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Today's word on journalism

May 8, 2009

The Last WORD

The Fat Lady Sings, Off-Key, Drools

At about this time every year, like the swallows to Capistrano or the buzzards to Hinckley, Ohio, the WORD migrates to its summer musing grounds at the sanitarium —St. Mumbles Home for the Terminally Verbose.

The reason is clear, and never moreso than as this season —the WORD's 13th —peters out.

It's been a fraught year of high palaver and eye-popping transition, both good and not-so-much. An interminable presidential campaign saga finally did end, and in extraordinary and historic fashion. Meanwhile, the bottom and everything that's below the bottom fell out of the economy, with families, homes, entire industries and —of particular interest to WORDsters and the civic-minded —dozens of daily newspapers ("I don't so much mind that newspapers are dying--it's watching them commit suicide that pisses me off." --Molly Ivins). . . all evaporating. What replaces them, from the individual to the institutional to the societal? Are we looking at a future of in-depth Tweeting?

As any newsperson or firehorse knows, it's hard to turn your back on day-to-day catastrophe --we just have to look at the car wreck. But even the most deranged and driven need a rest. As philosopher Lilly Tomlin once observed, "No matter how cynical you become, it's never enough to keep up."

So this morning, as a near-frost hovered over northern Utah, the unmarked van pulled into the driveway and the gentle, soft-spoken men in the white coats rolled the WORD out of bed and into a straitjacket for the usual summer trip to St. Mumbles, where the blathering one will be assigned a hammock and fed soothing, healthy foods --like tapioca, dog biscuits and salmon --while recharging the essential muscles of cynicism, outrage, sarcasm, social engagement and high-mindedness, in preparation for the next edition.
Summer well, friends.

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Feedback and suggestions--printable and otherwise--always welcome. "There are no false opinions."

Movie tickets for $2 and popcorn for $1? Yes, in Lewiston

By Natalie Buckley

April 6, 2009 | "Can you imagine, only 10 to 35 cents and you are going to a movie," said manager Rosie Williams as she showed the prices from a flyer from 1945.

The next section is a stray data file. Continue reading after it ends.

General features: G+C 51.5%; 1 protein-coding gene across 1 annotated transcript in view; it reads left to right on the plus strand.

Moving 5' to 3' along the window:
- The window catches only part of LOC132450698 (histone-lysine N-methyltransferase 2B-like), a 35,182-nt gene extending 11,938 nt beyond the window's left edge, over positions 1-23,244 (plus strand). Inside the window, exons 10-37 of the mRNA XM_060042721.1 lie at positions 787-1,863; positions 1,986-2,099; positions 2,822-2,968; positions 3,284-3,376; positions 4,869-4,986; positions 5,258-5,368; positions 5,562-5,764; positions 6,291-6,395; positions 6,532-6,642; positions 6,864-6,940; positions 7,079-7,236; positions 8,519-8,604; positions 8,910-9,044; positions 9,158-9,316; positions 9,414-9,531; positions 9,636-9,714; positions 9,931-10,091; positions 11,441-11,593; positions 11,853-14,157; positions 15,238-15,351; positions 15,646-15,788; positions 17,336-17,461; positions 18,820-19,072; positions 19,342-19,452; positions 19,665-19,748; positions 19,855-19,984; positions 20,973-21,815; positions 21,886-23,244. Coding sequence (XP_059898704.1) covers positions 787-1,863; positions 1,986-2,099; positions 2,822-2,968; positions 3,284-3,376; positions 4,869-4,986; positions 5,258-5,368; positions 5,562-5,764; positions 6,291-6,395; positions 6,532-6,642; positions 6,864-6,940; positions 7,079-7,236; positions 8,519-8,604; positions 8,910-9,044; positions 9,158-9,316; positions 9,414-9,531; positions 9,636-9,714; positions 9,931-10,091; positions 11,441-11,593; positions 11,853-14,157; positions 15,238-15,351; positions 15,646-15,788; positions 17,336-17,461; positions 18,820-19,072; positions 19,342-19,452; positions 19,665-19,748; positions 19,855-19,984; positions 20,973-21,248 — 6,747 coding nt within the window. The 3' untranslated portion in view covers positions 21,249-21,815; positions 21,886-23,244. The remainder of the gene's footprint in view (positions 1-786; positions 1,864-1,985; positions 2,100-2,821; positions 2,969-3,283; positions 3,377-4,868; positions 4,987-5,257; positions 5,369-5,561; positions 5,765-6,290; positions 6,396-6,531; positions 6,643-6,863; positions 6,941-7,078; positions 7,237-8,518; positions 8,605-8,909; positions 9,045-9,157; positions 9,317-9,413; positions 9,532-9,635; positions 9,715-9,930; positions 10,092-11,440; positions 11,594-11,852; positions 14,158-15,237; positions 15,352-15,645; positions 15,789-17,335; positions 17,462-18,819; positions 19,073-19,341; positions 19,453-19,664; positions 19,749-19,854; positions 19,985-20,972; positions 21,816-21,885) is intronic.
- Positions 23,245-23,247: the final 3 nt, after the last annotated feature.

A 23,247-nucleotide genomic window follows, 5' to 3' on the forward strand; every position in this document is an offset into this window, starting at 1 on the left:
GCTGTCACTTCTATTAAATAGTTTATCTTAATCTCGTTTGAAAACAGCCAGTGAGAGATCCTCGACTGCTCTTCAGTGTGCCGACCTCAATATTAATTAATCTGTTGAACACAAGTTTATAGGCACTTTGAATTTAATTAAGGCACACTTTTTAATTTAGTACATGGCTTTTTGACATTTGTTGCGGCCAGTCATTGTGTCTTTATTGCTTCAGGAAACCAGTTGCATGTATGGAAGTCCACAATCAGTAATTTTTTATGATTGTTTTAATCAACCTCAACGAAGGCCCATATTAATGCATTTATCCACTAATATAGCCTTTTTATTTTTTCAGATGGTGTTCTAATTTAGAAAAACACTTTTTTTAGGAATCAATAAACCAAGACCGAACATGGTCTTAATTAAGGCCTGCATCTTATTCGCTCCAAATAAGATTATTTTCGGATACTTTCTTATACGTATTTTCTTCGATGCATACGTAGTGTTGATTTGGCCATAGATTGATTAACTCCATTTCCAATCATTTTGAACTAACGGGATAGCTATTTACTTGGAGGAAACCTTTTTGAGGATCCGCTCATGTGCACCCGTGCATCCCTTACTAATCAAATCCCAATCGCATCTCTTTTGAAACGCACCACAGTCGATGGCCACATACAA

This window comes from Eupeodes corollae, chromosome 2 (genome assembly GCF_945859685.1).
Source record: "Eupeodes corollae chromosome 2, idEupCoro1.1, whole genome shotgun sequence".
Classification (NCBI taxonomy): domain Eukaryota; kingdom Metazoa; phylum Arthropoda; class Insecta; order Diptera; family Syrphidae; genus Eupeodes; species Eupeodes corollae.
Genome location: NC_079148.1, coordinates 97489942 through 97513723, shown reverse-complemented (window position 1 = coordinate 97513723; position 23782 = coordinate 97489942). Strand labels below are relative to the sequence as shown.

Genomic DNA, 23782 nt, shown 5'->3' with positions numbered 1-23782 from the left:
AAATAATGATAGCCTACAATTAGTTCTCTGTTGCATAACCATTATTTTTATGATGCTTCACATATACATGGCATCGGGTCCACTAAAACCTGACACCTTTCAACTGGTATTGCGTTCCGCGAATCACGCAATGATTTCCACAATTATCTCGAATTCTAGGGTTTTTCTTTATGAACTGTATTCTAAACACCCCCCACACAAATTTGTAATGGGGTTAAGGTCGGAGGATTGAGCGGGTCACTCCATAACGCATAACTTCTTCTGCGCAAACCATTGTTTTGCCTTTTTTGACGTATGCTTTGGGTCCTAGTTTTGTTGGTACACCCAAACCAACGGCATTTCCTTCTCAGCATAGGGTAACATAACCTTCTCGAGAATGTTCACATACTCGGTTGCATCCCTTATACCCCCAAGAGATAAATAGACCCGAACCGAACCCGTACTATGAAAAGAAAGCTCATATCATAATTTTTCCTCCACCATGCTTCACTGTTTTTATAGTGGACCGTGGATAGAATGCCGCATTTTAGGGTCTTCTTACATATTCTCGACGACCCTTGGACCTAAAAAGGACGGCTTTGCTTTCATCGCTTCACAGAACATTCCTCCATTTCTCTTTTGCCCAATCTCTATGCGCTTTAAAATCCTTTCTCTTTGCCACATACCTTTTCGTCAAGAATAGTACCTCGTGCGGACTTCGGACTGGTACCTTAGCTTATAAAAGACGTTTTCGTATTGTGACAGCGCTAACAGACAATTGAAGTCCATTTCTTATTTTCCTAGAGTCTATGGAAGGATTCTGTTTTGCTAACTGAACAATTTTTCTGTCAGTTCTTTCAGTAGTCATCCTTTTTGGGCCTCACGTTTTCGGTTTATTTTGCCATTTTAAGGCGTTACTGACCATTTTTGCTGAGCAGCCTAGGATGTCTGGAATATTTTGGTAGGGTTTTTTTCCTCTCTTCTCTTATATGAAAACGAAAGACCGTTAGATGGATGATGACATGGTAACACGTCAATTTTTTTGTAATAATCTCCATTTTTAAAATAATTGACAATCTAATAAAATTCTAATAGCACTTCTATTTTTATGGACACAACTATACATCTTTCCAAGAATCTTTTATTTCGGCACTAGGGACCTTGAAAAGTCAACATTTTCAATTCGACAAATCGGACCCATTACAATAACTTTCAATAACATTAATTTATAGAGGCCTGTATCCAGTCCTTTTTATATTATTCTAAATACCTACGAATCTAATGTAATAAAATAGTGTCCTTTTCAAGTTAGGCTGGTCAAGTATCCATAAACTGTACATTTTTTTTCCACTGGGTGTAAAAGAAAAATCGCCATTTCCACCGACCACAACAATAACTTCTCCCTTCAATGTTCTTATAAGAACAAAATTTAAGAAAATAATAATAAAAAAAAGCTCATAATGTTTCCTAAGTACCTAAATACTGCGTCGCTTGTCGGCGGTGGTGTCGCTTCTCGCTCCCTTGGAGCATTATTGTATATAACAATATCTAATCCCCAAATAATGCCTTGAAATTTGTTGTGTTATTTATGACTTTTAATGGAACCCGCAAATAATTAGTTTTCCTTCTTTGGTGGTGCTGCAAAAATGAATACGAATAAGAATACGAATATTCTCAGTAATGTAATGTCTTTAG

Looking around the foyer the community theater has upheld the historical spirit of Lewiston as old ticket stubs, pictures, and flyers are posted around the room announcing the showing of classic movies like "Grease" or those of James Dean. Amongst those pictures is an invitation from the grand opening of the theater Aug. 2, 1935 in which a dinner was held at the grand total of $1 a plate.

Lewiston Community Theater, at 29 South Main Street, is named as one of Cache Valley’s historic treasures and theater board members and city residents work hard to keep it as such.

"It’s great! I should go more often," said city councilman Robert Barlow. "What other city has its own community theater that only shows good family shows?"

Each Friday and Saturday the theater sells tickets for $2 a person at 7 and 9 p.m., and at 7 p.m. Monday night the theater sells tickets for $10 per family. All concessions are sold for $1 and under.

"The theater only shows good, wholesome movies," Rosie Williams said.

The theater is run by eight paid employees and a volunteer theater board of seven. Last year the theater board did a fundraiser to repaint and restore the concession and theater area and put in new seats. After local donations, grant money, and closing the theater for all of November and December of 2007, the theater was re-opened Jan. 4, 2008.

"The community really put in a lot of work," said Williams. "We had someone who volunteered to do our paint job, someone who put the bolts in the floor, an Eagle Scout project that included taking all the old seats out, and a lot of cleaning and loading from community members."

Williams has worked at the theater with her husband for about 15 years, and said that a lot of times the 247 seats are sold out. She said that the theater used to be open Monday through Friday and that they use to have live theater as well, and the names are still written on the back walls.

"Looking at this theater and seeing these old stubs you can imagine how it use to be."



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